First published in 1988, the top-selling book Too Busy Not to Pray explores ways to nurture one’s spiritual side when life gets hectic. Perhaps we need a complementary book, Too Busy Not to Have Fun, to repurpose us for enjoying daily life inside and outside of work hours.
Whether you’re a stay-at-home parent of three preschoolers, or a middle school teacher struggling with the challenges of standardized testing, try these suggestions for protecting yourself (and the kids who are absorbing your attitudes) from fatigue and burnout.
Most working-age people spend one-third to three-fourths of their waking hours on job-related activities, housecleaning/DIY projects, and/or volunteer work. If something deserves that much of your time, isn’t it important enough to enjoy doing?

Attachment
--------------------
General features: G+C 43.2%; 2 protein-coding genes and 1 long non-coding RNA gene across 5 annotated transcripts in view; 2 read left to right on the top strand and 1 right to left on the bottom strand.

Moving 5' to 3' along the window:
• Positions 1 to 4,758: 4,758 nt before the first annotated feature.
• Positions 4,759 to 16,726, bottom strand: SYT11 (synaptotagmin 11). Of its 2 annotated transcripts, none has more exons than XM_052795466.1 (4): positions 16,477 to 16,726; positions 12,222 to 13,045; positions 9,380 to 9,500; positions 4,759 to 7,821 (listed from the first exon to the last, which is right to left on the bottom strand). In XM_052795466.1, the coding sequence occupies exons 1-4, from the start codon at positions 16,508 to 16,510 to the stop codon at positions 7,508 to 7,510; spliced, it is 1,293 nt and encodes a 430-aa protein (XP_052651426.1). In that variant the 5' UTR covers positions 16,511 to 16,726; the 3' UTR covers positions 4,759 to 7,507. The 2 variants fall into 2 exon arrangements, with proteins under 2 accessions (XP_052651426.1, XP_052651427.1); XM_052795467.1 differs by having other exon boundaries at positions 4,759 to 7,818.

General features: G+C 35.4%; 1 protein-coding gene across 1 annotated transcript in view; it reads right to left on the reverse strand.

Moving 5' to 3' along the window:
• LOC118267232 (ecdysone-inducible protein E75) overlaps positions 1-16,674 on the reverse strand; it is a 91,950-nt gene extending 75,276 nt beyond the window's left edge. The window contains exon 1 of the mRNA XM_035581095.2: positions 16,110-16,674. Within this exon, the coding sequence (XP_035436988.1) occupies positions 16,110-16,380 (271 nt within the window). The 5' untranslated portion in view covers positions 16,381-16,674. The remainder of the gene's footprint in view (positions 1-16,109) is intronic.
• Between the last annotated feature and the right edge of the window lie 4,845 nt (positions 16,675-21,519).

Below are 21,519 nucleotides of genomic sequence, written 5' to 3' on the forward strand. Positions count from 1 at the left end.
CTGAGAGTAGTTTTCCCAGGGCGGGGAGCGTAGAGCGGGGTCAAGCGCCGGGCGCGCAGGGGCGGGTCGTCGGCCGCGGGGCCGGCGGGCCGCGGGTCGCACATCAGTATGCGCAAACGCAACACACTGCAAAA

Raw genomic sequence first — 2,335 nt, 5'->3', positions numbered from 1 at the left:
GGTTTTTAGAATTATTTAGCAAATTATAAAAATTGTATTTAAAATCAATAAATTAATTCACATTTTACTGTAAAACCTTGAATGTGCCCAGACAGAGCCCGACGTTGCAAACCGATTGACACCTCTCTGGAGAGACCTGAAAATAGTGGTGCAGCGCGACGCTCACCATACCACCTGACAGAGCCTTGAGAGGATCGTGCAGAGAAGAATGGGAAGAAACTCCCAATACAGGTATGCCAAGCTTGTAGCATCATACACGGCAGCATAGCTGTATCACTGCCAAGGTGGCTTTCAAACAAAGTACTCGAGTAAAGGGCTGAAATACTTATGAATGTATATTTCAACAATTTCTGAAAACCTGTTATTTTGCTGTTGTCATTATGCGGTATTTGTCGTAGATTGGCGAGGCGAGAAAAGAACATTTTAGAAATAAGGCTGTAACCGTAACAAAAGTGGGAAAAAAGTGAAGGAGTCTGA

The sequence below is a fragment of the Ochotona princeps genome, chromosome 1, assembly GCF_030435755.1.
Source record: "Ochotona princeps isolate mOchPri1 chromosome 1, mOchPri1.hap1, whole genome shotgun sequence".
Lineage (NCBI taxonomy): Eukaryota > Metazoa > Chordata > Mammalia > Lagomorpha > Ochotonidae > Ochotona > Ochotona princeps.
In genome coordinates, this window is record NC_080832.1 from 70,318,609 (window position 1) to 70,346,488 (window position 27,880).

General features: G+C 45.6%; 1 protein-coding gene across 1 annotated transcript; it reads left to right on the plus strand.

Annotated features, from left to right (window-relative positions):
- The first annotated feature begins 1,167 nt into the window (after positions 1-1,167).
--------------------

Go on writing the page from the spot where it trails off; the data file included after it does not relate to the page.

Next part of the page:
I’m not referring to watching television while cleaning, but to enjoying your actual work. If you can’t honestly say you value your duties for more than supporting the basic needs of life, maybe you’re at the wrong office or in the wrong field. Or you might simply have a negativity habit, which can be remedied by rethinking your daily approach:
Important as it is to enjoy your work, true life balance includes time for pure leisure—no matter how long your to-do list is.
If you read all the above muttering, “That sounds great—if I had time to take on anything new,” quit wishing that life would organize itself for your benefit, and get proactive. Make room for the new by unloading some of the old.